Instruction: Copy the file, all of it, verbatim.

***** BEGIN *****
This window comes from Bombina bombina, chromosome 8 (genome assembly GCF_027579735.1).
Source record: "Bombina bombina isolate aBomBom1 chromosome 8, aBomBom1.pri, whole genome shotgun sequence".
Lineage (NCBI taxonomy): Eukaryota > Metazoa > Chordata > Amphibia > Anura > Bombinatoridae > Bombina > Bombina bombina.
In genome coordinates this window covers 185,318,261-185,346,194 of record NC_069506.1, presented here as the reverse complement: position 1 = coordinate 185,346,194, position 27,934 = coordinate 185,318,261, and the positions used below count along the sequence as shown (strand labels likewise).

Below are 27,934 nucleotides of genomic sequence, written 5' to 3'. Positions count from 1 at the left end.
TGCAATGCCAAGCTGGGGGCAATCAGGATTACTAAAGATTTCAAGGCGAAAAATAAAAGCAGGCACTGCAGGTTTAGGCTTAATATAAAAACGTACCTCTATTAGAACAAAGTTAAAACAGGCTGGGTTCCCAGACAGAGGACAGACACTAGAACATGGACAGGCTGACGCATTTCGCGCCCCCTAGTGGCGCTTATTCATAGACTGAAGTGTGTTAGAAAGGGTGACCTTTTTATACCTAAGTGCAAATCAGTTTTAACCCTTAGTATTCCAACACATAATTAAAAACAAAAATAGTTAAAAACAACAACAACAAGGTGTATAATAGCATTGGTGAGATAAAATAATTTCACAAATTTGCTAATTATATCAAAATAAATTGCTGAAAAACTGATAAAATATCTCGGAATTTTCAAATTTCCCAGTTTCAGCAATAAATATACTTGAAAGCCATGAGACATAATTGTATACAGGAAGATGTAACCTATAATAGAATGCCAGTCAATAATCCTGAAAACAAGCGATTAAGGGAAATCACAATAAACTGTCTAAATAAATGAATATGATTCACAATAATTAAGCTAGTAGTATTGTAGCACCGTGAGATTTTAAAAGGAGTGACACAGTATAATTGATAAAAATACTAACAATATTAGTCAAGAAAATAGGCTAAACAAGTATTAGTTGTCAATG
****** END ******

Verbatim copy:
This window comes from Bombina bombina, chromosome 8 (genome assembly GCF_027579735.1).
Source record: "Bombina bombina isolate aBomBom1 chromosome 8, aBomBom1.pri, whole genome shotgun sequence".
Lineage (NCBI taxonomy): Eukaryota > Metazoa > Chordata > Amphibia > Anura > Bombinatoridae > Bombina > Bombina bombina.
In genome coordinates this window covers 185,318,261-185,346,194 of record NC_069506.1, presented here as the reverse complement: position 1 = coordinate 185,346,194, position 27,934 = coordinate 185,318,261, and the positions used below count along the sequence as shown (strand labels likewise).

Below are 27,934 nucleotides of genomic sequence, written 5' to 3'. Positions count from 1 at the left end.
TGCAATGCCAAGCTGGGGGCAATCAGGATTACTAAAGATTTCAAGGCGAAAAATAAAAGCAGGCACTGCAGGTTTAGGCTTAATATAAAAACGTACCTCTATTAGAACAAAGTTAAAACAGGCTGGGTTCCCAGACAGAGGACAGACACTAGAACATGGACAGGCTGACGCATTTCGCGCCCCCTAGTGGCGCTTATTCATAGACTGAAGTGTGTTAGAAAGGGTGACCTTTTTATACCTAAGTGCAAATCAGTTTTAACCCTTAGTATTCCAACACATAATTAAAAACAAAAATAGTTAAAAACAACAACAACAAGGTGTATAATAGCATTGGTGAGATAAAATAATTTCACAAATTTGCTAATTATATCAAAATAAATTGCTGAAAAACTGATAAAATATCTCGGAATTTTCAAATTTCCCAGTTTCAGCAATAAATATACTTGAAAGCCATGAGACATAATTGTATACAGGAAGATGTAACCTATAATAGAATGCCAGTCAATAATCCTGAAAACAAGCGATTAAGGGAAATCACAATAAACTGTCTAAATAAATGAATATGATTCACAATAATTAAGCTAGTAGTATTGTAGCACCGTGAGATTTTAAAAGGAGTGACACAGTATAATTGATAAAAATACTAACAATATTAGTCAAGAAAATAGGCTAAACAAGTATTAGTTGTCAATG